Week in Review: Sept. 22

The Week in Review provides an overview of the past week’s top health care content, including industry news and trends, Mayo Clinic and Mayo Medical Laboratories news, and upcoming events.


Industry News

The Big Question: Will Cancer Immune Therapy Work for Me?

Immunotherapy is the hottest thing in cancer care. Drugs called checkpoint inhibitors can vanquish some advanced cancers by removing a chemical cloak that hides them from the immune system. Former President Jimmy Carter got one at age 91 for skin cancer that spread to his brain, and he is now in remission. But they're expensive, have side effects, and work for only about one-quarter of patients—as few as 5 percent with colon cancer and as many as half with the skin cancer, melanoma. Sometimes the benefits are brief. Worst of all: For a small number of unlucky folks, treatment can backfire. Their cancer grows exponentially after getting a checkpoint drug. Via Star Tribune.

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By the Numbers: Global Causes of Death

Life expectancy has grown in all but one country over roughly the past five decades, according to the latest in The Lancet's Global Burden of Disease report series. The United States had a life expectancy of 78.9 years on average in 2016, good for the 58th highest life expectancy in the world. That's the country's lowest rank since the study began in 1970. Via MedPage Today.

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Weight Loss May Come Down to What's in Your Poop, Study Finds

Wondering why a diet's not working for you? Stop watching your waistline and consider something a little deeper—like the feces lodged in your intestines. A study this month in the International Journal of Obesity found that a specific diet's success may come down to the bacteria mix in one's gut, as observed in stool samples. Danish researchers looked specifically at the ratio of bacteria known as Prevotella and Bacteroides in 62 overweight participants. Then, researchers had participants stick to a diet for 26 weeks, either the New Nordic Diet—a high-fiber regimen—or an average Danish diet. Participants shed about 7 pounds more on the high-fiber diet than the average diet if they had a high ratio of Prevotella to Bacteroides, the study found. But among those with a low ratio of the bacteria, no significant difference between the two diets was found. Via USA Today.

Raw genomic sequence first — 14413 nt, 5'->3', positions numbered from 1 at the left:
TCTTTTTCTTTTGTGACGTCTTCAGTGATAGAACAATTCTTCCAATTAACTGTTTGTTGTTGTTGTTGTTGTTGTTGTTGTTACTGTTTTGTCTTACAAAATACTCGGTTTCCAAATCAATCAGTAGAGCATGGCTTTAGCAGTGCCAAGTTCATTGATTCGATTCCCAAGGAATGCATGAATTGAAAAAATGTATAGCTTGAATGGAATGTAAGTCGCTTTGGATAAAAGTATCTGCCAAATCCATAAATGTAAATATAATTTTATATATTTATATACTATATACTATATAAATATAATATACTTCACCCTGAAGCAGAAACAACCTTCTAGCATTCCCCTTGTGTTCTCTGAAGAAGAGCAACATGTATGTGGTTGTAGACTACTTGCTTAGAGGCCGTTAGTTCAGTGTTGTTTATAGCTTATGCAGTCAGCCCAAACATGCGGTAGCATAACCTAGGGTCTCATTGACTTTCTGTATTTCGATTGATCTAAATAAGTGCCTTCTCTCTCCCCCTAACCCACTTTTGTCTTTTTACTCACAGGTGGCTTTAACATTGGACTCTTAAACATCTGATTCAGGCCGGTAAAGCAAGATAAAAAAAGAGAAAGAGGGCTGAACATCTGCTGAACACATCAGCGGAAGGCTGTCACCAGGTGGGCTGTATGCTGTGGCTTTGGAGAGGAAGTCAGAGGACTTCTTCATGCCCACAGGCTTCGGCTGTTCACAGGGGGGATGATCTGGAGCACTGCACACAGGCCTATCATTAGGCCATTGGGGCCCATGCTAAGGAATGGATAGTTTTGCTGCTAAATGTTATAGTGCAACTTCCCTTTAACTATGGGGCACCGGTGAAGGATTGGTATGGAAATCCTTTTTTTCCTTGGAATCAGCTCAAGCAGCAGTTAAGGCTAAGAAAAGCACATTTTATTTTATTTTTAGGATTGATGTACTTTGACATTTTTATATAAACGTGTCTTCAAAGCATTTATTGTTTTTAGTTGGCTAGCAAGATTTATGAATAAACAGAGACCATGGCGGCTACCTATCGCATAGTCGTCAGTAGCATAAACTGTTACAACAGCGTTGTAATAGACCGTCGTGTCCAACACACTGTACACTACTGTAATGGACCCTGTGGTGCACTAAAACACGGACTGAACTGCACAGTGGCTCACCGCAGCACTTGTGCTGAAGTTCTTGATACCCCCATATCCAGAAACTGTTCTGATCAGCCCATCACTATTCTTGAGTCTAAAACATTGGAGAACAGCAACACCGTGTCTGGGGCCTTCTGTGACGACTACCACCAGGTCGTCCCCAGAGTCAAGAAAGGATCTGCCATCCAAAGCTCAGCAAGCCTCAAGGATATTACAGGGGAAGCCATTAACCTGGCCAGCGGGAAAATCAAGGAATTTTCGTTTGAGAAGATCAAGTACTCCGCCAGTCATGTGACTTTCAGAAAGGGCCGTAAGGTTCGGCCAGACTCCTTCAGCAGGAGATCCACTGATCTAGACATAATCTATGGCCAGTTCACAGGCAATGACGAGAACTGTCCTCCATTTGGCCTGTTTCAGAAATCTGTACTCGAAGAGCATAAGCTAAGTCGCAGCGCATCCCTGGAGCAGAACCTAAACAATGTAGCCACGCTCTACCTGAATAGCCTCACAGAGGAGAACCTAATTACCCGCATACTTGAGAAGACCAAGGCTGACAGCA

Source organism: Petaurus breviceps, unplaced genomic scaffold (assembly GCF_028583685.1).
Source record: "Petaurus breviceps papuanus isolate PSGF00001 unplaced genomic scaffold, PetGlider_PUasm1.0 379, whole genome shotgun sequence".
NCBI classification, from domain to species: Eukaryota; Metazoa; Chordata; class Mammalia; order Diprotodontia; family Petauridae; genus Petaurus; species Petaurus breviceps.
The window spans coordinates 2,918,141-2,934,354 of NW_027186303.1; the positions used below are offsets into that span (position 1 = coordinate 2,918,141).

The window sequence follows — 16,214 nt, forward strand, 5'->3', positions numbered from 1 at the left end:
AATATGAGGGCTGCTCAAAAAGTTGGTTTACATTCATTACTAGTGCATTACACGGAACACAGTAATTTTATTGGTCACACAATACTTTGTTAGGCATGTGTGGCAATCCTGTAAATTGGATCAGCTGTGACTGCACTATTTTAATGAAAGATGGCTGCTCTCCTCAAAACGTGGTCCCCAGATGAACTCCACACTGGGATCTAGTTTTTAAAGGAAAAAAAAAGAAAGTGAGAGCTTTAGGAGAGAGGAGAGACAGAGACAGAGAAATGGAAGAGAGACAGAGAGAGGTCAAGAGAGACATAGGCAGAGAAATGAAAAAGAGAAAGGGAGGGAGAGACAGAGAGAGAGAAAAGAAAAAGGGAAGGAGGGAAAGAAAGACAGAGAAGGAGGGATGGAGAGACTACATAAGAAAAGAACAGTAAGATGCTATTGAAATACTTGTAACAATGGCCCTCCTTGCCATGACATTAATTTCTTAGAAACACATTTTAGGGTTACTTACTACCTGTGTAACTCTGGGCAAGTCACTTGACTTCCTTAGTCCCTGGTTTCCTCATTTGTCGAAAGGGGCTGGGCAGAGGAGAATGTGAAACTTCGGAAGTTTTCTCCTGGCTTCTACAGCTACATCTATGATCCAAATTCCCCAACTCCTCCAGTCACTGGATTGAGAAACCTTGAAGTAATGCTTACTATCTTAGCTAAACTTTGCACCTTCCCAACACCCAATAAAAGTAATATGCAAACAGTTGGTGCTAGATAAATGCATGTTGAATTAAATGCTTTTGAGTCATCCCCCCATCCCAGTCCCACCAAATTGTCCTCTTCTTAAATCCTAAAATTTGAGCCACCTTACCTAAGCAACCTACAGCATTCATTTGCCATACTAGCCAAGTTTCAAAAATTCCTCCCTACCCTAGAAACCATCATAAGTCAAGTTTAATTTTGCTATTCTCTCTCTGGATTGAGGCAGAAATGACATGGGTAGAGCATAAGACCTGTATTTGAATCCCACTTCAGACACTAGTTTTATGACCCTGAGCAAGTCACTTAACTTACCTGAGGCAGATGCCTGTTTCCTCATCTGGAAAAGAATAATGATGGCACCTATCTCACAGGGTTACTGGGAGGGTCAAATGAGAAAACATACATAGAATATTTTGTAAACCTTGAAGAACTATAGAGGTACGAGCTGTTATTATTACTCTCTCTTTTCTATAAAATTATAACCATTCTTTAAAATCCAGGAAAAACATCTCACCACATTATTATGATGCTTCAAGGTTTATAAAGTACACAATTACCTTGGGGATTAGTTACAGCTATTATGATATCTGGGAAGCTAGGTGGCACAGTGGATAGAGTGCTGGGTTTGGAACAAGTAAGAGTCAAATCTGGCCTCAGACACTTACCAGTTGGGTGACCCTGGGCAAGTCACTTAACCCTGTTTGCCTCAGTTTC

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New Gene-Therapy Treatments Will Carry Whopping Price Tags

The first gene therapy treatment in the United States was approved recently by the Food and Drug Administration, heralding a new era in medicine that is coming faster than most realize—and that perhaps few can afford. The treatment, Kymriah, made by Novartis, is spectacularly effective against a rare form of leukemia, bringing remissions when all conventional options have failed. It will cost $475,000. With gene therapy, scientists seek to treat or prevent disease by modifying cellular DNA. Many such treatments are in the wings: There are 34 in the final stages of testing necessary for FDA approval, and another 470 in initial clinical trials, according to the Alliance for Regenerative Medicine, an advocacy group. The therapies are aimed at extremely rare diseases with few patients; most are meant to cure with a single injection or procedure. But the costs, like that of Kymriah, are expected to be astronomical, alarming medical researchers and economists. Via NY Times.

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Literally Lousy: Parasite Plagues World Salmon Industry

Salmon have a lousy problem, and the race to solve it is spanning the globe. A surge of parasitic sea lice is disrupting salmon farms around the world. The tiny lice attach themselves to salmon and feed on them, killing or rendering them unsuitable for dinner tables. Meanwhile, wholesale prices of salmon are way up, as high as 50% last year. That means higher consumer prices for everything from salmon fillets and steaks to more expensive lox on bagels. Via ABC News.